Pertinent Genes for Determination of Prokaryotic Phenotype by PCR
Authors:Joseph Canas, Harold Decastro, Patrick Freymuth, Thedore Peterson, Tiffany Sidwell
Mentor:James Harber, Professor of Biology, Oxnard College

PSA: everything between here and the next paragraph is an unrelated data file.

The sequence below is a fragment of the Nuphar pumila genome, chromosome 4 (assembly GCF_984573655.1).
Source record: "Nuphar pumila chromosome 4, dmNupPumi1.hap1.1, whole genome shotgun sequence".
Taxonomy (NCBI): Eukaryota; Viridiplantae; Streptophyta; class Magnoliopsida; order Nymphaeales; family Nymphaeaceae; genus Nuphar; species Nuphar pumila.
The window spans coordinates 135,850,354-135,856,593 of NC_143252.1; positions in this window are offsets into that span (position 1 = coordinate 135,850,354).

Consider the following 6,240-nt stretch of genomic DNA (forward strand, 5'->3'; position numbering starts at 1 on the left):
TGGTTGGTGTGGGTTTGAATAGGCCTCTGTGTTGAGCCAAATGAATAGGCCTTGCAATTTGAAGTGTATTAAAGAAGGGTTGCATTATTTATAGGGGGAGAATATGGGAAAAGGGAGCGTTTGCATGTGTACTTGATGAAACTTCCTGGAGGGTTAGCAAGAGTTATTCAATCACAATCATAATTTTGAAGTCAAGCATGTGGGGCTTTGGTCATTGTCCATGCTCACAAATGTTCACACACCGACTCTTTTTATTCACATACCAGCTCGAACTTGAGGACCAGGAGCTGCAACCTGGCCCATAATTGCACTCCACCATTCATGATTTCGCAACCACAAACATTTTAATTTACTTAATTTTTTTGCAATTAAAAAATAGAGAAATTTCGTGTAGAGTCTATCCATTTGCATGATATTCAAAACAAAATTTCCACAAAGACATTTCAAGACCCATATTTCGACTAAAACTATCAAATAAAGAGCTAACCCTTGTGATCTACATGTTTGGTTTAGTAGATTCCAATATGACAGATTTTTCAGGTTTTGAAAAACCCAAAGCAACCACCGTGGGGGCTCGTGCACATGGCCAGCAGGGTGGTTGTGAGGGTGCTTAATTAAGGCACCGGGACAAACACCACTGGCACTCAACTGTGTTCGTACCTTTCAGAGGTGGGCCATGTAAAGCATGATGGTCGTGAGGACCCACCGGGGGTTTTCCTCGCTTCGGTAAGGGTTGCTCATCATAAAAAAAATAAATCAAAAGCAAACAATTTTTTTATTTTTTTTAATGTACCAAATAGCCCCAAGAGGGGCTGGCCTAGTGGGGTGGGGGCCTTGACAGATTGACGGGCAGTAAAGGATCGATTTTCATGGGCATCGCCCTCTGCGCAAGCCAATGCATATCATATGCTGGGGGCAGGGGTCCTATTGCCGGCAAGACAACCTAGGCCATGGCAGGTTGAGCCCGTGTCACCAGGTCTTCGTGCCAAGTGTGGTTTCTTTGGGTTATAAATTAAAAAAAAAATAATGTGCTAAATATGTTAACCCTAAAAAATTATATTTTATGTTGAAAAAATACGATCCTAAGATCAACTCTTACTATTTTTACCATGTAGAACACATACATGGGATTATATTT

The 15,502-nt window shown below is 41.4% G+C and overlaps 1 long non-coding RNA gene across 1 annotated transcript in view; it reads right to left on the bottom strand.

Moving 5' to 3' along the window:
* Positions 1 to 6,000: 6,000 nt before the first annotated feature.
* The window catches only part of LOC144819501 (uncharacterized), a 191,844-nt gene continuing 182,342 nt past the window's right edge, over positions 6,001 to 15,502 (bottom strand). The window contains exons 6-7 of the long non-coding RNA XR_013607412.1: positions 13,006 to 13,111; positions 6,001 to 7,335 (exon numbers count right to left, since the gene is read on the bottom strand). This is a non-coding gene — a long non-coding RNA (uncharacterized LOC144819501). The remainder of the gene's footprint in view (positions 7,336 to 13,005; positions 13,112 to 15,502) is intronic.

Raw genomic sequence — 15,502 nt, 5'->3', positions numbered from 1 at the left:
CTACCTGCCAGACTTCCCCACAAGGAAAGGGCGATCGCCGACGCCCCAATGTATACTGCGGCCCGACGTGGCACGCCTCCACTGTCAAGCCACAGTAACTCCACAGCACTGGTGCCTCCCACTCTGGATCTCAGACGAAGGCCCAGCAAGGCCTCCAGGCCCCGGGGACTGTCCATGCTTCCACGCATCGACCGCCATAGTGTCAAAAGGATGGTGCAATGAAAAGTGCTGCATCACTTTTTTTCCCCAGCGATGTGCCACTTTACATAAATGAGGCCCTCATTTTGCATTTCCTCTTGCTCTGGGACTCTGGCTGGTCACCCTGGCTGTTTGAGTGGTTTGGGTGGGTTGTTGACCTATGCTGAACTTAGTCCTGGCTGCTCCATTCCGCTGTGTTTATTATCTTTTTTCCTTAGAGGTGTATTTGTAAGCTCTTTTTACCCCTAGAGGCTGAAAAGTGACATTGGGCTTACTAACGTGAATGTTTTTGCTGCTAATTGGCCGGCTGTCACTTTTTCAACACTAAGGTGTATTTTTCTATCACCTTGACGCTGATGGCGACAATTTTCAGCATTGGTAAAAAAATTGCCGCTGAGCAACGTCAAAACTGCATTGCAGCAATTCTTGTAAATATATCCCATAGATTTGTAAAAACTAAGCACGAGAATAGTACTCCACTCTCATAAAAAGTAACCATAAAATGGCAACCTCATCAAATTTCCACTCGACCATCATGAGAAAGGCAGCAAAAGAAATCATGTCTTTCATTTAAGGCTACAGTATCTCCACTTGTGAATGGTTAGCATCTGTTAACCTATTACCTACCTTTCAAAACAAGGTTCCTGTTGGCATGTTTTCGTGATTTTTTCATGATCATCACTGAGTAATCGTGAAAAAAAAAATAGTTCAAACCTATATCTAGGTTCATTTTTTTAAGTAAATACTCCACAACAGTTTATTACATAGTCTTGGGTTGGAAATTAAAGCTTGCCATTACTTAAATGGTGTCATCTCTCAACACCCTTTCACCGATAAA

Advances in molecular diagnostics bring the study of genomes to the forefront of life science research. Despite the availability of high-speed DNA sequencing methodologies, there is still a niche need for rapid diagnostic tests using PCR to monitor bacterial identities in real-time. When immediate phylogenetic clinical identification of prokaryotic species is required, molecular strategies have clear speed advantages over biochemical methods, albeit with an important caveat: Most DNA sequencing-based PCR strategies require an extra day and expensive sequencing equipment to identify genera and species based on the 16S region of the bacterial genome. Herein we present experimental data to support an alternative and faster point-of-care diagnostic strategy. This comprehensive real-time polymerase chain reaction (RT-PCR) dichotomous key is based on DNA detection of traditional and time tested discrete biochemical markers to delineate genera of the prokaryotic phylogenetic tree. The taxonomy presented is consistent with the recent release of the human microbiome project. In research data presented herein, the PCR targeting of just a few genes (essential cell wall biosynthesis genes lpxB and kdtA in Gram-negative bacteria, tagB in Gram-positives, and spoA in the spore-forming bacteria) provides more rapid identification of these relevant Genera than either DNA sequencing or biochemical methods. Additional genetic targets presented in this research enhance a second step dichotomous key strategy for specific bacterial species identification. The technology developed in this work has applications toward rapid and disposable RT-PCR diagnostics for field deployable outpatient medical testing devices.